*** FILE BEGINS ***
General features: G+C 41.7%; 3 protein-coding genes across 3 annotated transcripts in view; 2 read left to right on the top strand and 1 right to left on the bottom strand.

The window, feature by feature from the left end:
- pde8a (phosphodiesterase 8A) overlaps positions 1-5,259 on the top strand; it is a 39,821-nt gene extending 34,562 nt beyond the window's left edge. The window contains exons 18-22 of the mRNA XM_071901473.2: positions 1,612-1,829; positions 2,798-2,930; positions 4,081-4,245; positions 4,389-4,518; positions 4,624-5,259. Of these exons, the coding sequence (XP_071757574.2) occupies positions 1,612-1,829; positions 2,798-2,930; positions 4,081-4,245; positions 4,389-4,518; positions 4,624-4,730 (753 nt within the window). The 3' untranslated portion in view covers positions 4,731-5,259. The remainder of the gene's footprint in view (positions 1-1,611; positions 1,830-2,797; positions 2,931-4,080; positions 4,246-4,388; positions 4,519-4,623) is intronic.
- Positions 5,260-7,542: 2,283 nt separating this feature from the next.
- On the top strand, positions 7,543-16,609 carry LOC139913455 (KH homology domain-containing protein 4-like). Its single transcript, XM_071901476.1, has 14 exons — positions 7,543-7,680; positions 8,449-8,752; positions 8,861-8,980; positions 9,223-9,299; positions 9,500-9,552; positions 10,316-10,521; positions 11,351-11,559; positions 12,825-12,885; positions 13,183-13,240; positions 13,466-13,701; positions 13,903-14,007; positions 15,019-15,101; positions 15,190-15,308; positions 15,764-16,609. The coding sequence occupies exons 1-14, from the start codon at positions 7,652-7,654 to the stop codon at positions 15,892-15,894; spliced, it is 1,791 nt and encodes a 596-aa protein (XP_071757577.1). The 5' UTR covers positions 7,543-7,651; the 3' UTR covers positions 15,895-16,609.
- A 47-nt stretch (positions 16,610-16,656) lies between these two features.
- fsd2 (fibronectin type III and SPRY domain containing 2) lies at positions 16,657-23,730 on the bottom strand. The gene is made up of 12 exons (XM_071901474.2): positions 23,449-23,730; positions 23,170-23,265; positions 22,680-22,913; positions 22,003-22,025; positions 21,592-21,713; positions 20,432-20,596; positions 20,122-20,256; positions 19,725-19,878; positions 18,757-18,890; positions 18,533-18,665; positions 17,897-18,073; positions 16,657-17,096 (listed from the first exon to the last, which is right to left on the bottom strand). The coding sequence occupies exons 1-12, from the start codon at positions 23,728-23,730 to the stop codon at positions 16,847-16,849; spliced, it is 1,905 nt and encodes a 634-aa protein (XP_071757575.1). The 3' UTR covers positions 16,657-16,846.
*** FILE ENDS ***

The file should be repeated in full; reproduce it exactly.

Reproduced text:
General features: G+C 41.7%; 3 protein-coding genes across 3 annotated transcripts in view; 2 read left to right on the top strand and 1 right to left on the bottom strand.

The window, feature by feature from the left end:
- pde8a (phosphodiesterase 8A) overlaps positions 1-5,259 on the top strand; it is a 39,821-nt gene extending 34,562 nt beyond the window's left edge. The window contains exons 18-22 of the mRNA XM_071901473.2: positions 1,612-1,829; positions 2,798-2,930; positions 4,081-4,245; positions 4,389-4,518; positions 4,624-5,259. Of these exons, the coding sequence (XP_071757574.2) occupies positions 1,612-1,829; positions 2,798-2,930; positions 4,081-4,245; positions 4,389-4,518; positions 4,624-4,730 (753 nt within the window). The 3' untranslated portion in view covers positions 4,731-5,259. The remainder of the gene's footprint in view (positions 1-1,611; positions 1,830-2,797; positions 2,931-4,080; positions 4,246-4,388; positions 4,519-4,623) is intronic.
- Positions 5,260-7,542: 2,283 nt separating this feature from the next.
- On the top strand, positions 7,543-16,609 carry LOC139913455 (KH homology domain-containing protein 4-like). Its single transcript, XM_071901476.1, has 14 exons — positions 7,543-7,680; positions 8,449-8,752; positions 8,861-8,980; positions 9,223-9,299; positions 9,500-9,552; positions 10,316-10,521; positions 11,351-11,559; positions 12,825-12,885; positions 13,183-13,240; positions 13,466-13,701; positions 13,903-14,007; positions 15,019-15,101; positions 15,190-15,308; positions 15,764-16,609. The coding sequence occupies exons 1-14, from the start codon at positions 7,652-7,654 to the stop codon at positions 15,892-15,894; spliced, it is 1,791 nt and encodes a 596-aa protein (XP_071757577.1). The 5' UTR covers positions 7,543-7,651; the 3' UTR covers positions 15,895-16,609.
- A 47-nt stretch (positions 16,610-16,656) lies between these two features.
- fsd2 (fibronectin type III and SPRY domain containing 2) lies at positions 16,657-23,730 on the bottom strand. The gene is made up of 12 exons (XM_071901474.2): positions 23,449-23,730; positions 23,170-23,265; positions 22,680-22,913; positions 22,003-22,025; positions 21,592-21,713; positions 20,432-20,596; positions 20,122-20,256; positions 19,725-19,878; positions 18,757-18,890; positions 18,533-18,665; positions 17,897-18,073; positions 16,657-17,096 (listed from the first exon to the last, which is right to left on the bottom strand). The coding sequence occupies exons 1-12, from the start codon at positions 23,728-23,730 to the stop codon at positions 16,847-16,849; spliced, it is 1,905 nt and encodes a 634-aa protein (XP_071757575.1). The 3' UTR covers positions 16,657-16,846.